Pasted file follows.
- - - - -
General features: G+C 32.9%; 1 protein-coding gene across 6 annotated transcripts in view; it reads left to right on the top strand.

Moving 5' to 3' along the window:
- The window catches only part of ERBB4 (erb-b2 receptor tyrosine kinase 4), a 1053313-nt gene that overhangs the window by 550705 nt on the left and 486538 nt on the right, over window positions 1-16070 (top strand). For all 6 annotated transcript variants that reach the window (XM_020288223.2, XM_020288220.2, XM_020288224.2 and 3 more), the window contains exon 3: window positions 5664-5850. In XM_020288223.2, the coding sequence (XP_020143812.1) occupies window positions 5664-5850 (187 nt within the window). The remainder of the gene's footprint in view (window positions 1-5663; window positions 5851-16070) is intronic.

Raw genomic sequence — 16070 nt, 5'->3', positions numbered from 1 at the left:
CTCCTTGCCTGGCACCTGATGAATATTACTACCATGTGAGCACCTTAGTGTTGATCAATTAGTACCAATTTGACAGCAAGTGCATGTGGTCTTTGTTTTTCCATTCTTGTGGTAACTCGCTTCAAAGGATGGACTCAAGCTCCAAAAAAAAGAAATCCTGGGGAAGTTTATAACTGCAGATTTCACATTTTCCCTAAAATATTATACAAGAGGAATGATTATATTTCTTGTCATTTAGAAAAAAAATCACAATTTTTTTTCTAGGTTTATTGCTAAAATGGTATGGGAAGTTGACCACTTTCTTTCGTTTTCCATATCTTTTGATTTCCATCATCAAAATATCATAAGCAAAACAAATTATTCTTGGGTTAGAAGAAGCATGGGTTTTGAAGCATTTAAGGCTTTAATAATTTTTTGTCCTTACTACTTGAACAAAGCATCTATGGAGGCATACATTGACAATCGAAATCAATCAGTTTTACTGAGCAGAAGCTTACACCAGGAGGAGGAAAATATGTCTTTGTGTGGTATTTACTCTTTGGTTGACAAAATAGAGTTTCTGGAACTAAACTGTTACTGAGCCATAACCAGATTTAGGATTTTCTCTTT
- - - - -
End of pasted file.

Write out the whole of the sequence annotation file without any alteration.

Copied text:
General features: G+C 32.9%; 1 protein-coding gene across 6 annotated transcripts in view; it reads left to right on the top strand.

Moving 5' to 3' along the window:
- The window catches only part of ERBB4 (erb-b2 receptor tyrosine kinase 4), a 1053313-nt gene that overhangs the window by 550705 nt on the left and 486538 nt on the right, over window positions 1-16070 (top strand). For all 6 annotated transcript variants that reach the window (XM_020288223.2, XM_020288220.2, XM_020288224.2 and 3 more), the window contains exon 3: window positions 5664-5850. In XM_020288223.2, the coding sequence (XP_020143812.1) occupies window positions 5664-5850 (187 nt within the window). The remainder of the gene's footprint in view (window positions 1-5663; window positions 5851-16070) is intronic.

Raw genomic sequence — 16070 nt, 5'->3', positions numbered from 1 at the left:
CTCCTTGCCTGGCACCTGATGAATATTACTACCATGTGAGCACCTTAGTGTTGATCAATTAGTACCAATTTGACAGCAAGTGCATGTGGTCTTTGTTTTTCCATTCTTGTGGTAACTCGCTTCAAAGGATGGACTCAAGCTCCAAAAAAAAGAAATCCTGGGGAAGTTTATAACTGCAGATTTCACATTTTCCCTAAAATATTATACAAGAGGAATGATTATATTTCTTGTCATTTAGAAAAAAAATCACAATTTTTTTTCTAGGTTTATTGCTAAAATGGTATGGGAAGTTGACCACTTTCTTTCGTTTTCCATATCTTTTGATTTCCATCATCAAAATATCATAAGCAAAACAAATTATTCTTGGGTTAGAAGAAGCATGGGTTTTGAAGCATTTAAGGCTTTAATAATTTTTTGTCCTTACTACTTGAACAAAGCATCTATGGAGGCATACATTGACAATCGAAATCAATCAGTTTTACTGAGCAGAAGCTTACACCAGGAGGAGGAAAATATGTCTTTGTGTGGTATTTACTCTTTGGTTGACAAAATAGAGTTTCTGGAACTAAACTGTTACTGAGCCATAACCAGATTTAGGATTTTCTCTTT